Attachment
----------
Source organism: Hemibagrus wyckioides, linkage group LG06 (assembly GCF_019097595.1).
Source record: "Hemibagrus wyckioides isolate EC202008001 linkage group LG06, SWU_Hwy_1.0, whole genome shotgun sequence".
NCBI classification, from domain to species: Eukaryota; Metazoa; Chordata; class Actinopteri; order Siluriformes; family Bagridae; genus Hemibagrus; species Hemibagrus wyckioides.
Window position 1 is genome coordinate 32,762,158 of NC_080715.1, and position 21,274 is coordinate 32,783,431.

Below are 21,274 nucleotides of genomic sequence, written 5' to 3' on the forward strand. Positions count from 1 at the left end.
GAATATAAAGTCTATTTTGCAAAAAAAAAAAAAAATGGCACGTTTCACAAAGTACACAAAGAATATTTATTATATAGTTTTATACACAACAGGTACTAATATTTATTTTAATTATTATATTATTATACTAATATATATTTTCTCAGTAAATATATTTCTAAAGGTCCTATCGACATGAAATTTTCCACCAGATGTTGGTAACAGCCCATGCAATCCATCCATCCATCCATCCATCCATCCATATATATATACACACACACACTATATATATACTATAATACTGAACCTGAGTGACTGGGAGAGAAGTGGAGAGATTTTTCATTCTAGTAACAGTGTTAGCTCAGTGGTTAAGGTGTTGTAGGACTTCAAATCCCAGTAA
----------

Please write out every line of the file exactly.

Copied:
Source organism: Hemibagrus wyckioides, linkage group LG06 (assembly GCF_019097595.1).
Source record: "Hemibagrus wyckioides isolate EC202008001 linkage group LG06, SWU_Hwy_1.0, whole genome shotgun sequence".
NCBI classification, from domain to species: Eukaryota; Metazoa; Chordata; class Actinopteri; order Siluriformes; family Bagridae; genus Hemibagrus; species Hemibagrus wyckioides.
Window position 1 is genome coordinate 32,762,158 of NC_080715.1, and position 21,274 is coordinate 32,783,431.

Below are 21,274 nucleotides of genomic sequence, written 5' to 3' on the forward strand. Positions count from 1 at the left end.
GAATATAAAGTCTATTTTGCAAAAAAAAAAAAAAATGGCACGTTTCACAAAGTACACAAAGAATATTTATTATATAGTTTTATACACAACAGGTACTAATATTTATTTTAATTATTATATTATTATACTAATATATATTTTCTCAGTAAATATATTTCTAAAGGTCCTATCGACATGAAATTTTCCACCAGATGTTGGTAACAGCCCATGCAATCCATCCATCCATCCATCCATCCATCCATATATATATACACACACACACTATATATATACTATAATACTGAACCTGAGTGACTGGGAGAGAAGTGGAGAGATTTTTCATTCTAGTAACAGTGTTAGCTCAGTGGTTAAGGTGTTGTAGGACTTCAAATCCCAGTAA